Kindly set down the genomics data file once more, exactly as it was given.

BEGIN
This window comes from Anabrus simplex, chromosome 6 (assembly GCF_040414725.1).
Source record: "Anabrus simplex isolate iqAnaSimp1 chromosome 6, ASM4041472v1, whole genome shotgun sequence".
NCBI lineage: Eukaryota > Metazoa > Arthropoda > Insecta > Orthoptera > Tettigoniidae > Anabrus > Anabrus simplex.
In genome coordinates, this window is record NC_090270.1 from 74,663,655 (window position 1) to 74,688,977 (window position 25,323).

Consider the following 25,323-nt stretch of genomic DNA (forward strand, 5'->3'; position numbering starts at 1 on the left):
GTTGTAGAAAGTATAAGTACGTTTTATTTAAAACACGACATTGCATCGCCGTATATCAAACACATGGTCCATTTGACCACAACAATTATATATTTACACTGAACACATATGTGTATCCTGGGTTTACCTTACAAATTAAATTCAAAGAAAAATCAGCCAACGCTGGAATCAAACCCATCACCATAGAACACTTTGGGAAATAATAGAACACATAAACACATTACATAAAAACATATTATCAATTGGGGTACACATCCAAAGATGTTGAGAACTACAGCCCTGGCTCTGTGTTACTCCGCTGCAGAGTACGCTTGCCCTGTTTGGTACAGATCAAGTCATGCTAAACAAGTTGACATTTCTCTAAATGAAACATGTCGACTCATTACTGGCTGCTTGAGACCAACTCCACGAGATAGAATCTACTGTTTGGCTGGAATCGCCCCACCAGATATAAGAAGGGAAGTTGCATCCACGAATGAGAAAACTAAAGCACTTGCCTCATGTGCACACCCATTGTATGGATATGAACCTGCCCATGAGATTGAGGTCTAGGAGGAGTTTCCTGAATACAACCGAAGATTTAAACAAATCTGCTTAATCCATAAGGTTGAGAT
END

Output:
This window comes from Anabrus simplex, chromosome 6 (assembly GCF_040414725.1).
Source record: "Anabrus simplex isolate iqAnaSimp1 chromosome 6, ASM4041472v1, whole genome shotgun sequence".
NCBI lineage: Eukaryota > Metazoa > Arthropoda > Insecta > Orthoptera > Tettigoniidae > Anabrus > Anabrus simplex.
In genome coordinates, this window is record NC_090270.1 from 74,663,655 (window position 1) to 74,688,977 (window position 25,323).

Consider the following 25,323-nt stretch of genomic DNA (forward strand, 5'->3'; position numbering starts at 1 on the left):
GTTGTAGAAAGTATAAGTACGTTTTATTTAAAACACGACATTGCATCGCCGTATATCAAACACATGGTCCATTTGACCACAACAATTATATATTTACACTGAACACATATGTGTATCCTGGGTTTACCTTACAAATTAAATTCAAAGAAAAATCAGCCAACGCTGGAATCAAACCCATCACCATAGAACACTTTGGGAAATAATAGAACACATAAACACATTACATAAAAACATATTATCAATTGGGGTACACATCCAAAGATGTTGAGAACTACAGCCCTGGCTCTGTGTTACTCCGCTGCAGAGTACGCTTGCCCTGTTTGGTACAGATCAAGTCATGCTAAACAAGTTGACATTTCTCTAAATGAAACATGTCGACTCATTACTGGCTGCTTGAGACCAACTCCACGAGATAGAATCTACTGTTTGGCTGGAATCGCCCCACCAGATATAAGAAGGGAAGTTGCATCCACGAATGAGAAAACTAAAGCACTTGCCTCATGTGCACACCCATTGTATGGATATGAACCTGCCCATGAGATTGAGGTCTAGGAGGAGTTTCCTGAATACAACCGAAGATTTAAACAAATCTGCTTAATCCATAAGGTTGAGAT